The leaky pipeline: why fewer women make it to the top
At the outset, Corporate America hires women for more than half of all entry-level professional…
Georgia (May 23, 2013) — At the outset, Corporate America hires women for more than half of all entry-level professional jobs. But over time, these women don’t reach the highest ranks of their companies. Only 28 percent of senior manager jobs are held by women, with 14 percent on executive committees and between 3 to 4 percent in CEO roles, according to a McKinsey & Co. study.
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What’s with the leaky pipeline to the top?
A third of respondents in a recent Atlanta Business Chronicle survey said women tend to choose family over career, and that’s to blame for the lack of women in high-level roles.
But it's vital for companies to realize they're losing a golden opportunity because of this phenomenon. Organizations with more women at the executive levels are more robust, said Rita Izaguirre, principal at employment consultancy IDEAIS LLC and former senior vice president of talent acquisition and diversity at SunTrust Banks Inc. (NYSE: STI).
“As organizations are strapped for talent and in today’s environment have to do more with less talent, women are naturally very good at multi-tasking,” she said.
But, as long as women are child-bearing, there will always be a tradeoff between work and family. How do you make peace with this? Make your career goals known, she said.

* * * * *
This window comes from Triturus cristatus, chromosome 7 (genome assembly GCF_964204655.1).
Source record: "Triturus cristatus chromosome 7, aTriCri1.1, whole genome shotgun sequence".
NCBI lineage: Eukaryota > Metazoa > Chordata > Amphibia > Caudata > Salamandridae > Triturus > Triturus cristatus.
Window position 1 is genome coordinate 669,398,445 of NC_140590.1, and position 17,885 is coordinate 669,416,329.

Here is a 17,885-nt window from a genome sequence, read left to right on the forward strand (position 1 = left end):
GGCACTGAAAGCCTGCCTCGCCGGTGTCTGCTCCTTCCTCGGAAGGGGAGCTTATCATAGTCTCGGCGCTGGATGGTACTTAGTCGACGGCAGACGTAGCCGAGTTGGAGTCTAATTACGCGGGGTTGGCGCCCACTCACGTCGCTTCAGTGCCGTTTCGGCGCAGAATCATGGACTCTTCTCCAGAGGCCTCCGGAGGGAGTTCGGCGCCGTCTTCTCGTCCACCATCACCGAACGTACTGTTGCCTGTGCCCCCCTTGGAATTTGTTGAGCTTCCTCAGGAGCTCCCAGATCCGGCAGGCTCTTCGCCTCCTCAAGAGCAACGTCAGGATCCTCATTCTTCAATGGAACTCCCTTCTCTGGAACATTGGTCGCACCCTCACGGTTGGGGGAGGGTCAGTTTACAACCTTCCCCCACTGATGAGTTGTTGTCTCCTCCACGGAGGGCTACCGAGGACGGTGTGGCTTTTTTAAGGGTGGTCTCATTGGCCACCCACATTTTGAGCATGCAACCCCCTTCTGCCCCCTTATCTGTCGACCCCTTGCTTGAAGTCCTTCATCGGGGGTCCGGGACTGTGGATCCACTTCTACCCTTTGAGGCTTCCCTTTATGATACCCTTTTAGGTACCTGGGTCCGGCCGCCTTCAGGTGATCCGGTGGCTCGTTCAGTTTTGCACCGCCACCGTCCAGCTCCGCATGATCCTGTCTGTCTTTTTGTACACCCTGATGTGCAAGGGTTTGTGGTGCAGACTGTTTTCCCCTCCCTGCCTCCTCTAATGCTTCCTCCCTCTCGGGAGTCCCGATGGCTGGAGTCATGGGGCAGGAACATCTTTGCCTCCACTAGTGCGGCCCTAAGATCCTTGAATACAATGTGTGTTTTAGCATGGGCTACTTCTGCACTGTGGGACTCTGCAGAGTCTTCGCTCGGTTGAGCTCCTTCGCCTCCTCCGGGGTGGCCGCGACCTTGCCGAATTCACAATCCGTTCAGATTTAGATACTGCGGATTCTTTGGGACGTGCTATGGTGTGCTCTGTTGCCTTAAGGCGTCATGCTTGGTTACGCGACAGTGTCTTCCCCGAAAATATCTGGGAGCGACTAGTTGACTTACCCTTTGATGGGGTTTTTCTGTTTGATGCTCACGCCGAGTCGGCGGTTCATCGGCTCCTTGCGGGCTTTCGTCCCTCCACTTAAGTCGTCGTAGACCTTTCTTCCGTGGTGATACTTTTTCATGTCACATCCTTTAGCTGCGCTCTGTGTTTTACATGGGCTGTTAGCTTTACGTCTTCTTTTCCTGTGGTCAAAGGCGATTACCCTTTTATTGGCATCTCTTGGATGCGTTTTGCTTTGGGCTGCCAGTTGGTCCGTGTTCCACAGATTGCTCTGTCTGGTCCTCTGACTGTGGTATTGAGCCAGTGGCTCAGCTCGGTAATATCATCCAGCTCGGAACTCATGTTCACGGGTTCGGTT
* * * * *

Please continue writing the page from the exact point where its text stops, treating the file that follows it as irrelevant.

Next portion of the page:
“Women have to challenge their organizations and let their bosses know what are their aspirations,” she said. It’s important to openly discuss the role you aspire to in an organization and how your family plans will work within your goals.
“There can be an implicit bias in the way companies treat pregnant women or women with kids,” Wolf said. “A lot of the lack in upward mobility has to do with communication issues.”
The most important conversation to have, is the one at home.
“The societal norms of ‘women stay home and men go out and conquer the world’ are entrenched in us from an early age,” she said. “It’s critical to have the conversation at home first, figure out what you want and how you and your partner’s careers can accommodate that."
But it’s not just a one-way street. Izaguirre points out organizations are also seeing more men seek out work-life balance than before.
“Companies need to start realizing it’s not just women in that boat, to retain their top talent,” she said.
Sponsorship was another issue that held women from progressing to the top, according to both experts.
More women at the top should volunteer to be sponsors and mentors, and actively seek out deserving women to lift up, said Izaguirre. Looking for sponsors? Wolf said they don’t have to look like you (i.e. be female) to be a good sponsor.
“Find something in common with someone high up in your organization. Do they like sports? Are they active in the community or interested in the same civic issues as you? Find that connection,” she said.
Wolf found sponsors at her former jobs on Wall Street, as she connected with them on the tennis court.
Taking risks is also key to moving up, she said. Women are more apt to walk away from difficult issues in the business world as they are more risk-averse.
“More women need to think about taking lateral moves in their companies, when it’s the right thing to do. Most often, a career progression is a jungle gym, not a ladder,” she said.
And it’s not just a conversation women need to have. “Women should talk to men to support the shift. Whether it’s your partner or a male boss, men must be part of this conversation too,” Izaguirre said.
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